Unfortunately, most of us don’t remember stories that way. We remember the Cliff Notes version, a summary of what happened. As we try to capture a story in a memoir or family history, we can work at remembering. Maybe some of the details are there, somewhere in the recesses of our memory. But many are not.
This is where it’s okay to draw upon imagination. For example, if you want to recreate a conversation that occurred years ago or maybe one you have only heard about from relatives as a part of their stories you won’t know exactly what was said. To tell the story vividly you have to imagine what the participants would have said and recreate the dialogue.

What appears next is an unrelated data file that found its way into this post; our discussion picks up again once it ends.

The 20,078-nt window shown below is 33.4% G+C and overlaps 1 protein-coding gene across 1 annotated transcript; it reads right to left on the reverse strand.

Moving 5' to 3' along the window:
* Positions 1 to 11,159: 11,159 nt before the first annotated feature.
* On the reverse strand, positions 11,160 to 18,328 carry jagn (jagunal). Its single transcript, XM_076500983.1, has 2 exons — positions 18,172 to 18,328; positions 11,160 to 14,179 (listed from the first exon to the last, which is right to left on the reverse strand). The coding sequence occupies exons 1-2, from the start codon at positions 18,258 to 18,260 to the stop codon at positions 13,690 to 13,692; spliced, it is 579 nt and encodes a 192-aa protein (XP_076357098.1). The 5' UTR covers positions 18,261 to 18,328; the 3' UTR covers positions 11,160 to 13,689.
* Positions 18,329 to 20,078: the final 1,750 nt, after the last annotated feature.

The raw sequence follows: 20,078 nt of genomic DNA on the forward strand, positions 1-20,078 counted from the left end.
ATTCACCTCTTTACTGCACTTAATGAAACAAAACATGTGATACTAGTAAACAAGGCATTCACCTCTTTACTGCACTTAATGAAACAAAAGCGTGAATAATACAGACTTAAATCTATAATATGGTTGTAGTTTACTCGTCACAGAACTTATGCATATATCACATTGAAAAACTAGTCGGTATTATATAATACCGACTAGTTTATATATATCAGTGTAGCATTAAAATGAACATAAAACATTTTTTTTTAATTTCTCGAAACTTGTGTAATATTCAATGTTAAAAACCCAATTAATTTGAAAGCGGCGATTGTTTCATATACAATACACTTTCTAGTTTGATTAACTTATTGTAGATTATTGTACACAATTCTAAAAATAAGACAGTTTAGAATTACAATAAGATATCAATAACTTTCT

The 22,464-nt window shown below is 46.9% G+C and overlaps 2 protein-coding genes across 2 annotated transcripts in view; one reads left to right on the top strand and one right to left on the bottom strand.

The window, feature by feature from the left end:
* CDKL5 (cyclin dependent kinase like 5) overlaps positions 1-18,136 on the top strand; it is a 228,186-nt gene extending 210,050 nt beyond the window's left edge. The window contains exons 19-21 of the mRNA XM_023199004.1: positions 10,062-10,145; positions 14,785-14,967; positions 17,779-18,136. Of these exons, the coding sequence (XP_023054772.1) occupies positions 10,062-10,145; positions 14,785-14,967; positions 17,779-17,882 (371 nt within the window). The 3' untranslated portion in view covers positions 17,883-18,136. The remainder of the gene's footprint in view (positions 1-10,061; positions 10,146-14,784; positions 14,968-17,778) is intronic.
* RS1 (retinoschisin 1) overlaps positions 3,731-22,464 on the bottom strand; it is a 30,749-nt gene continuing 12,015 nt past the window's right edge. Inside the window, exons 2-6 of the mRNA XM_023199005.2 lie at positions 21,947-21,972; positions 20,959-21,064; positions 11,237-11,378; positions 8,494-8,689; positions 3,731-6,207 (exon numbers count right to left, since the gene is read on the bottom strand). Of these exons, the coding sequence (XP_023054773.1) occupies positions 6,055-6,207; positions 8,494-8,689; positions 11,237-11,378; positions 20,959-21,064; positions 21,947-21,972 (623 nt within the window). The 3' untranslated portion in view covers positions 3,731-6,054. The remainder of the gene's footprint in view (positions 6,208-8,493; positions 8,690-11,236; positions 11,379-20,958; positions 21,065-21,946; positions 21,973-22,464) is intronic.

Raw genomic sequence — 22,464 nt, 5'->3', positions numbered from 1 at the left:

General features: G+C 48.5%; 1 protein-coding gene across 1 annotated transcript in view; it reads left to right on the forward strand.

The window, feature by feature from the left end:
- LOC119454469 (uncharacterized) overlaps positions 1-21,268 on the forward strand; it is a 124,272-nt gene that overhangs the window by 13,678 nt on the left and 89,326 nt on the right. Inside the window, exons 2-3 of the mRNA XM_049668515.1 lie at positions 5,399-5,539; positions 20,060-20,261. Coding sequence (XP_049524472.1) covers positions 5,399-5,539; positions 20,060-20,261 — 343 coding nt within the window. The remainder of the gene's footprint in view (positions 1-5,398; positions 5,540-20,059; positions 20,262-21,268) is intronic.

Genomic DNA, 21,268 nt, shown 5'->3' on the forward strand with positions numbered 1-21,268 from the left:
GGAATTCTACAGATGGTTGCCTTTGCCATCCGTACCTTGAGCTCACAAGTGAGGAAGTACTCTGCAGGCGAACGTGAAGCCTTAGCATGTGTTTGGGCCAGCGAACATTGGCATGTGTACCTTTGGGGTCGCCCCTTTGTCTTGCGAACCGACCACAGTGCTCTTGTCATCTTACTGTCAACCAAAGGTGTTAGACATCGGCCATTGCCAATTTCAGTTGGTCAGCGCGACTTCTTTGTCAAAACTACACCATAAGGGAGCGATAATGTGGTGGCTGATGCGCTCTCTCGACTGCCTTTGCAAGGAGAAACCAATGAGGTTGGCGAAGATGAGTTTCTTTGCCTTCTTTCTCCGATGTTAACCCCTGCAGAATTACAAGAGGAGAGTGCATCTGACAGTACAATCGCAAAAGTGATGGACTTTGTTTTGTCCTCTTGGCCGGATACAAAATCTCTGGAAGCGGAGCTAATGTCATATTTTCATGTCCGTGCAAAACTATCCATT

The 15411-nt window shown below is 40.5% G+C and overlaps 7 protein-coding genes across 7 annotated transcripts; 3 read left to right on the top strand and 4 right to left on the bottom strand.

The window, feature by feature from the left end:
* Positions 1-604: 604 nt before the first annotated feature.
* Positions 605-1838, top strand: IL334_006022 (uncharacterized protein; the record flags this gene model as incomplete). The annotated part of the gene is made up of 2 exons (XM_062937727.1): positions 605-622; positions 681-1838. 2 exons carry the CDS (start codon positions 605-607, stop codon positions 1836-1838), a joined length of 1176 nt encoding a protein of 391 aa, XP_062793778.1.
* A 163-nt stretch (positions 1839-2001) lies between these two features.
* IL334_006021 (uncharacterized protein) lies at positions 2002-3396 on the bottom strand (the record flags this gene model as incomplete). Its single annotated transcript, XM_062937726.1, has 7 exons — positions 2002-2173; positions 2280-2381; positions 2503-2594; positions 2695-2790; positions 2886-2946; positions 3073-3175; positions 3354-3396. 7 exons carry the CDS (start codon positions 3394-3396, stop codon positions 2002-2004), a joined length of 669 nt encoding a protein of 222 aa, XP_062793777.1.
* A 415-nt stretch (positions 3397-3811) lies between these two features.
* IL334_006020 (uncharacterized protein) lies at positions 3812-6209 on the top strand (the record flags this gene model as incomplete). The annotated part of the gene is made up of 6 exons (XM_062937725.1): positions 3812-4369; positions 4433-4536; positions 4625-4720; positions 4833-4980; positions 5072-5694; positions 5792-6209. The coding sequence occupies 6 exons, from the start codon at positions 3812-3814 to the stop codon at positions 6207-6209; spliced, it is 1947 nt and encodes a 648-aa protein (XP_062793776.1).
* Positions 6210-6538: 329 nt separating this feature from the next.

What constitutes “truth” in recounting stories is that you use your imagination to get the emotion and meaning of what happened right rather than being bound by the need to report only the limited factual details that you know or can recall.